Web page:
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A computing platform is the environment in which a piece of software is executed. It may be the hardware or the operating system (OS), even a web browser or other underlying software, as long as the program code is executed in it. Computing platforms have different abstraction levels, including a computer architecture, an OS, or runtime libraries.[1] A computing platform is the stage on which computer programs can run.

A platform can be seen both as a constraint on the software development process, in that different platforms provide different functionality and restrictions; and as an assistance to the development process, in that they provide low-level functionality ready-made. For example, an OS may be a platform that abstracts the underlying differences in hardware and provides a generic command for saving files or accessing the network.



Platforms may also include:

  • Hardware alone, in the case of small embedded systems. Embedded systems can access hardware directly, without an OS; this is referred to as running on "bare metal".
  • A browser in the case of web-based software. The browser itself runs on a hardware+OS platform, but this is not relevant to software running within the browser.[2]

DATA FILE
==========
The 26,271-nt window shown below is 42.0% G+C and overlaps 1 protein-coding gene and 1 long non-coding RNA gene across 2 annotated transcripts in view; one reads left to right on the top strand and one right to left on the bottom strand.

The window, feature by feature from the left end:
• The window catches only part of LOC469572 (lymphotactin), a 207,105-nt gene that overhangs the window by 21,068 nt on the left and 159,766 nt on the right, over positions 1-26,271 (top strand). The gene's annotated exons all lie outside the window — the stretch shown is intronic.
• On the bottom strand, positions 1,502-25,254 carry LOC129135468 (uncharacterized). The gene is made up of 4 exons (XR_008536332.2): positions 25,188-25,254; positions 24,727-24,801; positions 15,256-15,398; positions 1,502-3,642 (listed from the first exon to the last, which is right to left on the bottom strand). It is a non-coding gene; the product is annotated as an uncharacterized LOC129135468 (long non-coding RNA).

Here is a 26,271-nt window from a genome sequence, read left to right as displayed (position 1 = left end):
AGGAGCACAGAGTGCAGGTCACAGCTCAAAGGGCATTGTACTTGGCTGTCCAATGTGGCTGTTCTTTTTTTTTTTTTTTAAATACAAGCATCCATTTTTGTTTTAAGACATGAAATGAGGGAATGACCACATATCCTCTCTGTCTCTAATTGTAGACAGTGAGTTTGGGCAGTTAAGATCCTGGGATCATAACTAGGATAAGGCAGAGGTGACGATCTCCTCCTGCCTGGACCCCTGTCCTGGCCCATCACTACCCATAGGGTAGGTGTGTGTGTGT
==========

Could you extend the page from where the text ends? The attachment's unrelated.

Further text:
• An application, such as a spreadsheet or word processor, which hosts software written in an application-specific scripting language, such as an Excel macro. This can be extended to writing fully-fledged applications with the Microsoft Office suite as a platform.[3]
  • Software frameworks that provide ready-made functionality.
  • Cloud computing and Platform as a Service. Extending the idea of a software framework, these allow application developers to build software out of components that are hosted not by the developer, but by the provider, with internet communication linking them together.[4] The social networking sites Twitter and facebook are also considered development platforms.[5][6]
  • A virtual machine (VM) such as the Java virtual machine.[7] or .NET CLR. Applications are compiled into a format similar to machine code, known as bytecode, which is then executed by the VM.
  • A virtualized version of a complete system, including virtualized hardware, OS, software and storage. These allow, for instance, a typical Windows program to run on what is physically a Mac.

Some architectures have multiple layers, with each layer acting as a platform to the one above it. In general, a component only has to be adapted to the layer immediately beneath it. For instance, a Java program has to be written to use the Java virtual machine (JVM) and associated libraries as a platform, but does not have to be adapted to run for the Windows, Linux or Macintosh OS platforms. However, the JVM, the layer beneath the application, does have to be built separately for each OS.[8]

Operating system examplesEdit

Software frameworksEdit

Hardware examplesEdit

Ordered roughly, from more common types to less common types:

See alsoEdit


External linksEdit